- Keywords > appropriate treatment
- Keywords > diagnosis and treatment
- Keywords > Good Prescribing Practice (GPP)
- Keywords > prescribing
- Keywords > prescribing practices - based on standard treatment guidelines
- Keywords > rational prescribing of medicines
- Keywords > selection of medicines
- Keywords > teaching - prescribing
(1994; 115 pages) [Arabic] [Bengali; Bangla] [French] [Korean] [Romanian] [Russian] [Spanish]
The Cp/response curve
The shape of the Cp/response curve is determined by pharmacodynamic factors. Cp/response curves reflect the result in a number of individuals, referred to as a ‘population’. If the plasma concentration is lower than where the curve begins, 0% of the population will experience an effect. An effect of 50% means that the average effect in the total population is 50% of the maximum (and not a 50% effect in one individual) (Figure 10).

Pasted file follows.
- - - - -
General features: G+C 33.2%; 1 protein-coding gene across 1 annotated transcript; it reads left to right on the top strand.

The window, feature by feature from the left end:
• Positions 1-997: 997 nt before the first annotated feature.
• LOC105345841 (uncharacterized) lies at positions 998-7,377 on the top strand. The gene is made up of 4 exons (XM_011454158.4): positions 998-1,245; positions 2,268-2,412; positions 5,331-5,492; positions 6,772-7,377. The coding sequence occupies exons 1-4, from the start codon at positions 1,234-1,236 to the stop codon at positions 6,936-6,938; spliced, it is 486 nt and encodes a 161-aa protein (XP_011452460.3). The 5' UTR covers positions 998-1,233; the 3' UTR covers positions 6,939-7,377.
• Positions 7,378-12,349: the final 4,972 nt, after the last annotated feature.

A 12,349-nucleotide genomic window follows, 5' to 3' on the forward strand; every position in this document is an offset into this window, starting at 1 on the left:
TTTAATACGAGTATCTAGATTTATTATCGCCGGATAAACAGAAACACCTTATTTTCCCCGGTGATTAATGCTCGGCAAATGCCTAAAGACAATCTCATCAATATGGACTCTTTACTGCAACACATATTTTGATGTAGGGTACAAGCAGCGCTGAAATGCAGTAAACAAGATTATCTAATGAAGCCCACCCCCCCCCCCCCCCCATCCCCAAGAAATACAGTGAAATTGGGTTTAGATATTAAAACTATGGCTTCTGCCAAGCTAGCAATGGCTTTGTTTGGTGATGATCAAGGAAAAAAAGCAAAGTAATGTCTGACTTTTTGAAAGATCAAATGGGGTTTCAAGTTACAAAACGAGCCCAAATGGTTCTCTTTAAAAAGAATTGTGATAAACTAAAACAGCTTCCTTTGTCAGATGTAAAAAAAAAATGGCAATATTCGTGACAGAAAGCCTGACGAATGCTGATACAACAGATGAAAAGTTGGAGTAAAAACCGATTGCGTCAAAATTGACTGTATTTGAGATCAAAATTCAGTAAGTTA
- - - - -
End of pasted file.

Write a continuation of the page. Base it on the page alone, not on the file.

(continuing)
Unfortunately, most drugs have a Cp/response curve for side effects as well. This curve should be interpreted in the same way as Cp/response curves. The two curves together define the minimum and maximum plasma concentrations. The concentration that gives the minimum useful effect is the therapeutic threshold, while the plasma concentration at which the maximum tolerated side effects occur is called the therapeutic ceiling. Remember that Cp/response curves represent the dynamics in a group of patients, and can only offer a guideline when thinking in terms of an individual patient.